About 54 days after he was sworn in for a second term, President Muhammadu Buhari appointed 43 ministers into his cabinet.
The ministers comprise seven past governors and seven past senators, while 14 former ministers were retained from the president’s first tenure. They were assigned portfolios about a month after – having been screened and confirmed by the Senate.
Muhammad Bello, the FCT minister, is one of the 14 retained by the president with a Minister of State, Ramatu Tijjani, assigned to assist him.
His return generated controversy among residents of the FCT as many said his administration, in the first tenure, watched as infrastructure and other public utilities in the city decayed.
PREMIUM TIMES’ analysis of Mr Bello’s work in the past shows that he performed below average – even though he claimed to have fulfilled his promises.
This report seeks to present the scorecard of the ministers since their appointment – based on promises they made upon resumption and others made after.
Mr Bello was not asked a single question during his screening at the Senate.
He was told to take a bow and go because he is a member of the National Assembly “by association” while Ms Tijjani was given the same treatment based on gender.
However, right after their portfolios were assigned on August 21, 2020, the ministers resumed office at the FCTA Secretariat in Abuja to address the press and colleagues and as usual, make promises.
Mr Bello’s first promise was to consolidate on the existing solid foundation for the rapid development of the FCT during his first tenure. In order words, he planned to improve the state and infrastructure of the nation’s capital – a promise he made during his first tenure.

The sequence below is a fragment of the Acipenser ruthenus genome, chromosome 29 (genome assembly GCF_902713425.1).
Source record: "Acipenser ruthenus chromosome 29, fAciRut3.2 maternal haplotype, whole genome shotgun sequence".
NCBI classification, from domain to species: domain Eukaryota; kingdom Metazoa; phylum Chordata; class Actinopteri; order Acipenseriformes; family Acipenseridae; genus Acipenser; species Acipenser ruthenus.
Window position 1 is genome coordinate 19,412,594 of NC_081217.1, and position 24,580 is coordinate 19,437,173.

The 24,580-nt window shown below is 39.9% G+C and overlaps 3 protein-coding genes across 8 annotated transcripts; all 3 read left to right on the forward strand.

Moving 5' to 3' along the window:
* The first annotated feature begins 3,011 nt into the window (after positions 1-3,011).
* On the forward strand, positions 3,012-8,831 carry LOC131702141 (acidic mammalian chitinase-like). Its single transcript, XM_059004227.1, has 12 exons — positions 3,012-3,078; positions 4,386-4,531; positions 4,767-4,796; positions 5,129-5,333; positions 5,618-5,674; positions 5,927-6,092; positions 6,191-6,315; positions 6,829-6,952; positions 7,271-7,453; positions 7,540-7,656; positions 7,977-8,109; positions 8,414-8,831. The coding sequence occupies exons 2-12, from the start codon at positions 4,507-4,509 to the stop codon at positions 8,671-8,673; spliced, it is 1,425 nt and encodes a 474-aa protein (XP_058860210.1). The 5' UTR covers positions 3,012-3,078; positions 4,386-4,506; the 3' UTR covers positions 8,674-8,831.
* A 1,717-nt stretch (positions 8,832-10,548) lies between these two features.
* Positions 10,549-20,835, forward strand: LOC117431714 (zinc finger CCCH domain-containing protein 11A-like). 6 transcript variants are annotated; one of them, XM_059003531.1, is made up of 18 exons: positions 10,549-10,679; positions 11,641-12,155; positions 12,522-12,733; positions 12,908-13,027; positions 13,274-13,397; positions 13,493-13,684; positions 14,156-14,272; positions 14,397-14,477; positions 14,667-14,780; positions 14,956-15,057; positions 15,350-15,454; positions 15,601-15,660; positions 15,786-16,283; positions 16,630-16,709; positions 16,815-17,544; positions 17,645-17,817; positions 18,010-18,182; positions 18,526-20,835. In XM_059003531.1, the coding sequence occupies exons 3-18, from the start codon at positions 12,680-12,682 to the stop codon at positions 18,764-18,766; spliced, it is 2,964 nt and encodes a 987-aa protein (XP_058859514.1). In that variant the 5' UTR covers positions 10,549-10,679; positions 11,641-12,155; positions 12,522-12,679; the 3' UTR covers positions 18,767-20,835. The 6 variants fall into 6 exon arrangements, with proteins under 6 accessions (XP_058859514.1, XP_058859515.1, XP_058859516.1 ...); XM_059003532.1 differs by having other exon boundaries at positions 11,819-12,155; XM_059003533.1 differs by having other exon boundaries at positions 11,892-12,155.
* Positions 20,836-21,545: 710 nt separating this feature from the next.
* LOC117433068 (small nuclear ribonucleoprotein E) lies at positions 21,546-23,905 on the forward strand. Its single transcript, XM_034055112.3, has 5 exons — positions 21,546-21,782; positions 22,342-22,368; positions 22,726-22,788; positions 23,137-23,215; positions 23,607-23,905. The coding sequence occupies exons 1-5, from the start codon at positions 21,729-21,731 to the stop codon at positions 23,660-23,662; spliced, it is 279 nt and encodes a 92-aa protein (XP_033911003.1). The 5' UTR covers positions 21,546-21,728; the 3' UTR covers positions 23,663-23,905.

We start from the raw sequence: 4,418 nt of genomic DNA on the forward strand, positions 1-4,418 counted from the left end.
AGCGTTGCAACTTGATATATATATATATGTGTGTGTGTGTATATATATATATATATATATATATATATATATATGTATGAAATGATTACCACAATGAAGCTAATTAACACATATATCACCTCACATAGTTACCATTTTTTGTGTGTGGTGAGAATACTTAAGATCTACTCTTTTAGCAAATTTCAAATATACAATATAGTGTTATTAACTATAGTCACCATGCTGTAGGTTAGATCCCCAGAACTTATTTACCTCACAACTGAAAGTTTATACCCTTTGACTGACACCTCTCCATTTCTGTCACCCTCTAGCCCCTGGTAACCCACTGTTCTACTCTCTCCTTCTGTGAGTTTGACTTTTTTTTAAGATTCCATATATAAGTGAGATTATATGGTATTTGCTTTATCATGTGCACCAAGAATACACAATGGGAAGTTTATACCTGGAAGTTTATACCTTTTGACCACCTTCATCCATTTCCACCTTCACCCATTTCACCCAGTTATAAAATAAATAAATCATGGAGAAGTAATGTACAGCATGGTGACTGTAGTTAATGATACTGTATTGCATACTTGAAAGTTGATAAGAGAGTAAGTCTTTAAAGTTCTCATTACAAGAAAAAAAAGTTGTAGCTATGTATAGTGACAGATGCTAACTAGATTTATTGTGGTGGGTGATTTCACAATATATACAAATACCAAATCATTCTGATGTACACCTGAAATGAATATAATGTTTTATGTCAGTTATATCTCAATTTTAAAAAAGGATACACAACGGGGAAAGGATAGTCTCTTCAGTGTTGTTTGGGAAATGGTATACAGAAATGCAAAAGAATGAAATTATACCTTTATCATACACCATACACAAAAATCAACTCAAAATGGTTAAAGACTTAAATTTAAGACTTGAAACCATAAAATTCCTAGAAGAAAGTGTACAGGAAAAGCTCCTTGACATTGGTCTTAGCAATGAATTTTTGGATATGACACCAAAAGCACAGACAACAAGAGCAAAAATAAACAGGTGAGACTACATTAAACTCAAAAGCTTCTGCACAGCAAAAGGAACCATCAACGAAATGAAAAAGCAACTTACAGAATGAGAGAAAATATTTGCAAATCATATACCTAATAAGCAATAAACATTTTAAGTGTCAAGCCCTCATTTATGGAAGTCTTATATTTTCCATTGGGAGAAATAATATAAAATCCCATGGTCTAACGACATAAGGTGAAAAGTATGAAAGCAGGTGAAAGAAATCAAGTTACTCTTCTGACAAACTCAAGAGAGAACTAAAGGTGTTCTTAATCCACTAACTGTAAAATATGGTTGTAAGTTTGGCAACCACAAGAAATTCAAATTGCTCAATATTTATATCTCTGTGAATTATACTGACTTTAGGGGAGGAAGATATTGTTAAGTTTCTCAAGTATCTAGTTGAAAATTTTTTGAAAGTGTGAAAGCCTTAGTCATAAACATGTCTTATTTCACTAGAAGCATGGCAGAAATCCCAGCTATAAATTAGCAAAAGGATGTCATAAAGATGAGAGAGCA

The minister also promised lasting security in the nation’s capital and to rid the city of illicit drug operations and users. He noted that a high percentage of criminality that occurs in the FCT is linked to drug abuse.
In the wake of the COVID-19 pandemic, Mr Bello promised to provide palliative to FCT residents to cushion the effect of the cessation of movement on vulnerable members of the society. This promise was echoed by the minister of state in August.
Other promises made by the minister include quality education in the territory as well as support for the activities of the National Youth Service Corps (NYSC). He also promised to support entrepreneurs in the FCT.
On her part, the minister of state promised an amicable resolution of land disputes between army and indigenes of the FCT and to work with Mr Bello towards achieving these goals.
As part of plans to improve the FCT’s infrastructure, the minister, in March, flagged off the one-way directional road traffic on the Southern Park Way in the Abuja city centre, a project which he said will connect the northern and southern sectors of the nation’s capital.
As part of his ‘Safe, Functional and Efficient Traffic Management Policy’, the minister enforced restriction of tricycle operations within the federal capital city.
Operators and riders of tricycles popularly known as ‘keke napep’, were banned from operating in major highways like the Ahmadu Bello Way, Nnamdi Azikiwe Expressway, Yakubu Gowon Crescent, Abdulsalami Abubakar Way, Obafemi Awolowo Way, Oladipo Diya Way and other major roads in the city.
Although the act was aimed at curbing the dangers (to both riders and passengers) when on the highway, the negative impact was felt by the riders and residents as transportation became difficult.
As promised, the minister of state in June, commenced distribution of over 600,000 palliative items to the 62 council wards in the FCT, as part of measures to cushion the socio-economic effects of the COVID-19 pandemic.